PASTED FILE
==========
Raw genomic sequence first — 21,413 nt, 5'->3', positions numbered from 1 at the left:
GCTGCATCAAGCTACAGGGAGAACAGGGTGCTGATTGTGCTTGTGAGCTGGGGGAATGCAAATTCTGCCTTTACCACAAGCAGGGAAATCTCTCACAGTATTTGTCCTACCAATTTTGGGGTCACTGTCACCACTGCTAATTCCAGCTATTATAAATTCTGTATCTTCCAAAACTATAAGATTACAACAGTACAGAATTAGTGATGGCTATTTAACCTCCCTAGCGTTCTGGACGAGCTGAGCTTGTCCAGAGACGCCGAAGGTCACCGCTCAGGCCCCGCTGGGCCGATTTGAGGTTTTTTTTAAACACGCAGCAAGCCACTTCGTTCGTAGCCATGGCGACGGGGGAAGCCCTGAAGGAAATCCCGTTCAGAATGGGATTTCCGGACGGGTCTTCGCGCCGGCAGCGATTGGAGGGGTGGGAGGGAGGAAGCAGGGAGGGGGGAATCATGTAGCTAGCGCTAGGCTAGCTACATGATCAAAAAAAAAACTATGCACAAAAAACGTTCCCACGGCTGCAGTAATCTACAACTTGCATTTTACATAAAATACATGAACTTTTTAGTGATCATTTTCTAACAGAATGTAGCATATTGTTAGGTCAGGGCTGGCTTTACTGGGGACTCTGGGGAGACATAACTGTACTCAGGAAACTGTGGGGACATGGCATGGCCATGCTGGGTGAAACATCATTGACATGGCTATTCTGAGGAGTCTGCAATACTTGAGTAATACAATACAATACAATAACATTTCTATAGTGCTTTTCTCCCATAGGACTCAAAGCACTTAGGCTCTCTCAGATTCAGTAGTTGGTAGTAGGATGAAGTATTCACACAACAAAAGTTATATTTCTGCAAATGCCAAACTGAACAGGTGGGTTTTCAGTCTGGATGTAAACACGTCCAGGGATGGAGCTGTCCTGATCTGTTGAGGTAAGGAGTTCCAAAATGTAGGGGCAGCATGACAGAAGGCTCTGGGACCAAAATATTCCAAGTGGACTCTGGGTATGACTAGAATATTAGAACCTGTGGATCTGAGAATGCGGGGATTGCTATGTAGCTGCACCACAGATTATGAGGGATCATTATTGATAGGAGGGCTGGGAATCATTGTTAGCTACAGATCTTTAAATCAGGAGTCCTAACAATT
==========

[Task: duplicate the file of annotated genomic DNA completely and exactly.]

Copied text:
Raw genomic sequence first — 21,413 nt, 5'->3', positions numbered from 1 at the left:
GCTGCATCAAGCTACAGGGAGAACAGGGTGCTGATTGTGCTTGTGAGCTGGGGGAATGCAAATTCTGCCTTTACCACAAGCAGGGAAATCTCTCACAGTATTTGTCCTACCAATTTTGGGGTCACTGTCACCACTGCTAATTCCAGCTATTATAAATTCTGTATCTTCCAAAACTATAAGATTACAACAGTACAGAATTAGTGATGGCTATTTAACCTCCCTAGCGTTCTGGACGAGCTGAGCTTGTCCAGAGACGCCGAAGGTCACCGCTCAGGCCCCGCTGGGCCGATTTGAGGTTTTTTTTAAACACGCAGCAAGCCACTTCGTTCGTAGCCATGGCGACGGGGGAAGCCCTGAAGGAAATCCCGTTCAGAATGGGATTTCCGGACGGGTCTTCGCGCCGGCAGCGATTGGAGGGGTGGGAGGGAGGAAGCAGGGAGGGGGGAATCATGTAGCTAGCGCTAGGCTAGCTACATGATCAAAAAAAAAACTATGCACAAAAAACGTTCCCACGGCTGCAGTAATCTACAACTTGCATTTTACATAAAATACATGAACTTTTTAGTGATCATTTTCTAACAGAATGTAGCATATTGTTAGGTCAGGGCTGGCTTTACTGGGGACTCTGGGGAGACATAACTGTACTCAGGAAACTGTGGGGACATGGCATGGCCATGCTGGGTGAAACATCATTGACATGGCTATTCTGAGGAGTCTGCAATACTTGAGTAATACAATACAATACAATAACATTTCTATAGTGCTTTTCTCCCATAGGACTCAAAGCACTTAGGCTCTCTCAGATTCAGTAGTTGGTAGTAGGATGAAGTATTCACACAACAAAAGTTATATTTCTGCAAATGCCAAACTGAACAGGTGGGTTTTCAGTCTGGATGTAAACACGTCCAGGGATGGAGCTGTCCTGATCTGTTGAGGTAAGGAGTTCCAAAATGTAGGGGCAGCATGACAGAAGGCTCTGGGACCAAAATATTCCAAGTGGACTCTGGGTATGACTAGAATATTAGAACCTGTGGATCTGAGAATGCGGGGATTGCTATGTAGCTGCACCACAGATTATGAGGGATCATTATTGATAGGAGGGCTGGGAATCATTGTTAGCTACAGATCTTTAAATCAGGAGTCCTAACAATT